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Author Message
Ed McCormick

Joined: :

Started On : 08-Aug-2005 at 12:06:40 PM, #Views : 1810

Topic Subject : New Artwork

I always enjoy hearing from Dan Spector as he cuts right through the haze of life to the point, leaving not doubt about his feelings. He wrote me a one word email this morning that summarized it all. I am certain he wouldn't mind that I share it with the ALI members. It was his response to my, 'The Artist's Hand' posting. He wrote:


My response, to Dan:

Hi Dan,

It appears that the more realistic the piece the less the brain sees it as art and the more it sees it as strictly a disembodied body part often followed by a shiver and a shutter.

It is a wonderful demonstration of how the psyche views art isn't it? From millions of dollars for Pollack's paint splatters (by an alcoholic dipping sticks and brushes into cans an and randomly flinging it on to canvas), to hundreds of thousands of dollars for Grandma Moses crude rustic rural primitives, it's a long way to realist John De Andrea's nudes (where I have disagreed with many a critic's review summarized in one word . . . 'ewe').

Art is in the eye of the beholder and how it is perceived is not necessarily under the artist's control. The most valuable art is often that which is socially most fashionable, not which is the most well-executed.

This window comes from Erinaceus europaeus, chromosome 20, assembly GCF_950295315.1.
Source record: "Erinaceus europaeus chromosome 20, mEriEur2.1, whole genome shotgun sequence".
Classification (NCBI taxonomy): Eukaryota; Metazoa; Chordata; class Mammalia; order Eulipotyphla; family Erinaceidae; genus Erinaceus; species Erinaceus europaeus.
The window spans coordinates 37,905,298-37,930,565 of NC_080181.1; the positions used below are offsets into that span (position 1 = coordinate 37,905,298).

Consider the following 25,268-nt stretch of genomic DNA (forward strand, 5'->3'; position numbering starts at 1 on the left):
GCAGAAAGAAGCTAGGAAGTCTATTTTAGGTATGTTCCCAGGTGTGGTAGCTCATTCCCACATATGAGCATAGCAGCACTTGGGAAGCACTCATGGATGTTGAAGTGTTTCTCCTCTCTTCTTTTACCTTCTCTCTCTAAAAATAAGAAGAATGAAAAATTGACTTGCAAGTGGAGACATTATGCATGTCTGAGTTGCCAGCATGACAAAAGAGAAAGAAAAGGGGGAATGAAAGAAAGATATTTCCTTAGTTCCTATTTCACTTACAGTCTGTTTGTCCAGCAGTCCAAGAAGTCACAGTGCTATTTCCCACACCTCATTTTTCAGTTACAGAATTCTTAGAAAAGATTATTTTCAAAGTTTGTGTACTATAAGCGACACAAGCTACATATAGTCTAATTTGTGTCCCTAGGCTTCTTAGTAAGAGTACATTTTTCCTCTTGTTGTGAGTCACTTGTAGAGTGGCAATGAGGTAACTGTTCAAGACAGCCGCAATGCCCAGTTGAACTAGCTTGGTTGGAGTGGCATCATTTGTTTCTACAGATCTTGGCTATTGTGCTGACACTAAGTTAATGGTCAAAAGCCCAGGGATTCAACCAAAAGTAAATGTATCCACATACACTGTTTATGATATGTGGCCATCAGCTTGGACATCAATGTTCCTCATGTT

But you must say Dan, The Artist's Hand is a pretty neat piece . . . a one up on Van Gogh.

Yet, I agree with you. The reaction is the same when a viewer sees the piece in person, too . . . GORY! Most don't see the symbolism expressed as they avert their eyes too quickly and change the subject.

For me though, I can add the 'L' to my quiver of techniques to your GORY as in 'GLORY' since I finally have gotten closer to mastering the art of realistic prosthetic reproduction. But . . . . . EWE!

By the way we had a great workshop. A thank you to all of those in attendance. The attendees were bright, talented and articulate and as a result we were able to cover a lot of ground in just a short weekend. We did hands, faces and torsos and discussed and demonstrated a number of new materials.

I offer a special thank you to Melissa Sloan marketing director for M-Pact, makers of high quality plaster bandages and Brunner F. Barrie the president of Sculpture House, Inc. the century old manufacturer of Plastalina clay, sculpting tools and sculpting supplies which are the industry standard for today's sculptors.

Both introduced new materials and new tools to the workshop. Thank you both for your generousity. I learned a great deal, too.

Warmest regards,

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